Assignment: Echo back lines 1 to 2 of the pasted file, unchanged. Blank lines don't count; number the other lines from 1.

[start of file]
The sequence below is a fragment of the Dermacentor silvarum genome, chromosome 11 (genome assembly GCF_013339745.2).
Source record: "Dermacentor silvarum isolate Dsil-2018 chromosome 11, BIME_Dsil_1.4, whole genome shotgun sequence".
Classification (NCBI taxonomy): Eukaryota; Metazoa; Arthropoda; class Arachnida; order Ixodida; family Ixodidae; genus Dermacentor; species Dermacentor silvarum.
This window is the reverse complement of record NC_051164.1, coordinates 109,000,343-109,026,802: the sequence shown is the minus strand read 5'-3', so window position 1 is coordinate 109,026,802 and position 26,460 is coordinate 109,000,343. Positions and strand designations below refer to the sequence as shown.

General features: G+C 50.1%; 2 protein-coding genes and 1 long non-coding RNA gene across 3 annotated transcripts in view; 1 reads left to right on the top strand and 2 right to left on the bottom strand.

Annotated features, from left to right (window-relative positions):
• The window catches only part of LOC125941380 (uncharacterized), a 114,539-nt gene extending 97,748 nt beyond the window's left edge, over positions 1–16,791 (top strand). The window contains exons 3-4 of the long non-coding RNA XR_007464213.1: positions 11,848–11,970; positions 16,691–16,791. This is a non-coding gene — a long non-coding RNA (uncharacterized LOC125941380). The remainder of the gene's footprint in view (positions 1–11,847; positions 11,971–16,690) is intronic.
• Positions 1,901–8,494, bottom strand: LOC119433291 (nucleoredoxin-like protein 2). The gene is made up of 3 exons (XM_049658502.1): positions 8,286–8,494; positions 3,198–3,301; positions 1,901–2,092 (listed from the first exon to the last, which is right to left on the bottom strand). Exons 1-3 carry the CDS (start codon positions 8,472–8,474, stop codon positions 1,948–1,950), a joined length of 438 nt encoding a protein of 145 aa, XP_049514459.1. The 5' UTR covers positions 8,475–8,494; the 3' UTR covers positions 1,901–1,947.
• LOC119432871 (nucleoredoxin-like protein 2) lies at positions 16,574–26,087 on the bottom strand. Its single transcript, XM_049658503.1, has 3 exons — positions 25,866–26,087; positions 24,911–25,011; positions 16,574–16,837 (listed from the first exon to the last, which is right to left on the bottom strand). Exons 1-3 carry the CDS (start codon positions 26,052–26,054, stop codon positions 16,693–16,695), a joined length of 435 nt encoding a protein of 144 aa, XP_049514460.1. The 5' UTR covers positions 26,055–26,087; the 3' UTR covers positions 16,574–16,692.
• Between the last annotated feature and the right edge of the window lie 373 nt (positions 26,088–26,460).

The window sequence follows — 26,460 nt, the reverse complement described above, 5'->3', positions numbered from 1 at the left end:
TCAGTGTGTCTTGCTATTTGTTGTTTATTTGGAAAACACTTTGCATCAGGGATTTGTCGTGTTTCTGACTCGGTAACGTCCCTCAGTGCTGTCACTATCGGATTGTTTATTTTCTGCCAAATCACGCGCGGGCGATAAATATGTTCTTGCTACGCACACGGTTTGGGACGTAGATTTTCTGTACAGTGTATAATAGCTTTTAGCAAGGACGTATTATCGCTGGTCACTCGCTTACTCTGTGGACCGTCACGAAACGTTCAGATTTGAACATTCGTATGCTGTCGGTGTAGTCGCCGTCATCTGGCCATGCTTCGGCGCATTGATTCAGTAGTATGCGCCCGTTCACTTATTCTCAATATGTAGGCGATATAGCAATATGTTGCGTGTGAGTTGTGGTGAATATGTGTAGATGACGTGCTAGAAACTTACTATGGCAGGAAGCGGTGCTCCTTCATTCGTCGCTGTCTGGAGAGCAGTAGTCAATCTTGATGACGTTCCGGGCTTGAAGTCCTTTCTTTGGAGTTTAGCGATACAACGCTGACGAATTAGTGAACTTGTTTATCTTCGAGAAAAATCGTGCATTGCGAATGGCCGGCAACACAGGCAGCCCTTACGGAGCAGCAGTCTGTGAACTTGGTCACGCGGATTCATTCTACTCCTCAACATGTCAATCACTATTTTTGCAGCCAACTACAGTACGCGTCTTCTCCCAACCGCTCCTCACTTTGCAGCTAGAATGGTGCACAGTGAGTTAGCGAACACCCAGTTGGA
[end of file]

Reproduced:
The sequence below is a fragment of the Dermacentor silvarum genome, chromosome 11 (genome assembly GCF_013339745.2).
Source record: "Dermacentor silvarum isolate Dsil-2018 chromosome 11, BIME_Dsil_1.4, whole genome shotgun sequence".